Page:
Friday, November 21, 2014

The Chronicles of Xan Trilogy (OakTara)

Recent literature for children in the middle school range is a bit lackluster to say the least. We see vampires, werewolves, and dystopian futures, but no real substance. Recently, Antony Barone Kolenc sent me three books he had written entitled The Chronicles of Xan trilogy. I'm embarrassed to say it has taken me so long to read through them, but that is because I wanted to make sure to do the review justice, since I rarely review fictional works. Hopefully, I have.

Book I, Shadow in the Dark, begins with the sound of thundering hoofbeats. Our young protagonist sees a group of bandits riding and is in a hurry to go tell his father of the danger approaching. Unfortunately, he is too late. The village has been destroyed. Everyone he knows; everyone he loves has been killed. The bandits attempt to kill him as well, but somehow he manages to survive only without his memories. Inside an abbey, he awakes as a blank slate. He does not remember his family or where he is from. He doesn't even know his name. Brother Andrew, who eventually becomes the boy's spiritual guide and I'd say one of his closest friends, suggests the name Alexander (Xan for short). While trying to discover both his identity and his place in the world, Xan and some of the other orphan children at the abbey notice that there is an ominous figure roaming the grounds, and that wherever this figure appears, people die. In an effort of equal parts adventure and self-preservation, the youth attempt to solve the mystery of who this deadly shadow is.

This story is not only an adventure story, but also a mystery and a coming of age story. Kolenc combines these elements while painting an accurate picture of life in the 12th century. We see this in minor things like descriptions of everyday life and appropriate language, and he even helps the younger reader by explaining what unknown terms might be. I won't tell you the resolution to the story, but there's are very good Catholic messages running throughout this book, which include Christian love/charity and above all forgiveness of those who have wronged you. I'm always wary of younger kids books when mystery is involved, because they are sometimes a bit too simplistic. That was not the case, as there were some red herrings to keep you guessing. This was a very enjoyable book and is appropriate for ages 10 and up.

Book II, The Haunted Cathedral, picks up several  months after the conclusion of Shadow in the Dark. In this book we see a bit more displeasure and resentment in Xan. The memories of his former life and family haunt him. His relationship with his girlfriend is complicated and tumultuous. He also realizes what it means to be a serf and have no control over his own life. In fact, if his uncle so desired, he could send Xan off away from his friends and mentor, Brother Andrew, to live in a different city and become an apprentice.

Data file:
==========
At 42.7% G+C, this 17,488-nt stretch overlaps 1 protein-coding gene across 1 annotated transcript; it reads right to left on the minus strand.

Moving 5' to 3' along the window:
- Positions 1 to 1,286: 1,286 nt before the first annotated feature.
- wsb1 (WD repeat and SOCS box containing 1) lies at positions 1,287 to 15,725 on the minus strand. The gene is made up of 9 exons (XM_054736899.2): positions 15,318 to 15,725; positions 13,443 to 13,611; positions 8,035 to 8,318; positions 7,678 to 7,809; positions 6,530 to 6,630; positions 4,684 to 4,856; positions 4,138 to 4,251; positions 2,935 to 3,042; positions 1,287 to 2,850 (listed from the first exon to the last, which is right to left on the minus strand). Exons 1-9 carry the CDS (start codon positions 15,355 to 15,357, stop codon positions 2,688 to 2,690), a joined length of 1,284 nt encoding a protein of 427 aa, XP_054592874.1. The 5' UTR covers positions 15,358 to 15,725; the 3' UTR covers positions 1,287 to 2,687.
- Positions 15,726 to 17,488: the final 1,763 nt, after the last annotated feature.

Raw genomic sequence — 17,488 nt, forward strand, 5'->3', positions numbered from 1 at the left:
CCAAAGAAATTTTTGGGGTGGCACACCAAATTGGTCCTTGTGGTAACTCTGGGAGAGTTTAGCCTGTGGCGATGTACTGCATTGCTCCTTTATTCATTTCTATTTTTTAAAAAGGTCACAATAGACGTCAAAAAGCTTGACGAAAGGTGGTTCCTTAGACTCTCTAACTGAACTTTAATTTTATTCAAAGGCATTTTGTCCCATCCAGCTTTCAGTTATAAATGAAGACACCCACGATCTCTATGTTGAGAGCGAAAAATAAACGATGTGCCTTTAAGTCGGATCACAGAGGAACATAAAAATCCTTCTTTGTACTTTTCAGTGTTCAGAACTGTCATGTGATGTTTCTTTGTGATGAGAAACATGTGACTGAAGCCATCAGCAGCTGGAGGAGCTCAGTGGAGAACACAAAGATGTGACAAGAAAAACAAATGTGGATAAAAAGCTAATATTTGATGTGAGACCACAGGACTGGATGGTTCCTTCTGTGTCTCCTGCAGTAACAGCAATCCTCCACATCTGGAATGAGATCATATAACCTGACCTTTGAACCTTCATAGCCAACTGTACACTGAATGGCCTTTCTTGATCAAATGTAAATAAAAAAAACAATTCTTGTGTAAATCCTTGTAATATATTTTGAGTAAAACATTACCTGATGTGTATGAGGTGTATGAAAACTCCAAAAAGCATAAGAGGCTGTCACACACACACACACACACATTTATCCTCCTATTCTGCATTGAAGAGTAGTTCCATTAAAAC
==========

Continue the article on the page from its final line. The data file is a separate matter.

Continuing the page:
Xan goes on a cart-ride from the abbey to the city of Lincoln. Accompanying him on the ride is Brother Andrew, two guards, and Carlo (the bandit leader from the first book who killed his parents). On this ride, Brother Andrew teaches Xan (and the others) about turning the other cheek and loving all people. We also see a different side of Carlo, a more humble and contrite side. When the cart over turns, he even goes so far as to save Brother Andrew's life in lieu of escaping. Within the city of Lincoln there is a cathedral that the children of the city believe to be haunted (hence the title of the book). Xan decides to solve the mystery and show them that it is not haunted. Kolenc does a masterful job of reinforcing the ideas of Christian love and forgiveness from the first book, while also mixing in adventure and mystery to keep your young reader interested.

Book III, The Fire of Eden, has two important events happening - Brother Andrew's ordination and Xan deciding his path in life. Xan can either decide to apprentice like his uncle wanted him to or he can join the abbey and become a brother. I won't tell you which one he picks, you'll have to make it to the end of this book to find that out. In this book, we get to meet a few more new characters, including Brother Andrew's mother. Another character we meet is a Magician. While awaiting Brother Andrew's ordination, a precious jewel, the Fire of Eden, is stolen and everyone expects the Magician. Once again it seems up to Xan to solve the mystery.

The themes of helping others, Christian love, and forgiveness are present again. But I found myself having a hard time getting into this final novel. I appreciated the surprise of who stole the pricey jewel and why it was stolen, but it felt a bit too much like the first two books in the series. It was nice that all the characters we met were given a resolution, but it left enough wonder to see if there will be a fourth book or if this series will end as a trilogy. Overall, I was very impressed with these three books. Antony Kolenc did a nice job of mixing mystery, adventure, and Catholic values into a story that middle-grade children, primarily boys, will find interesting and want to pick up.

These books were provided to my by the author in exchange for an honest review.

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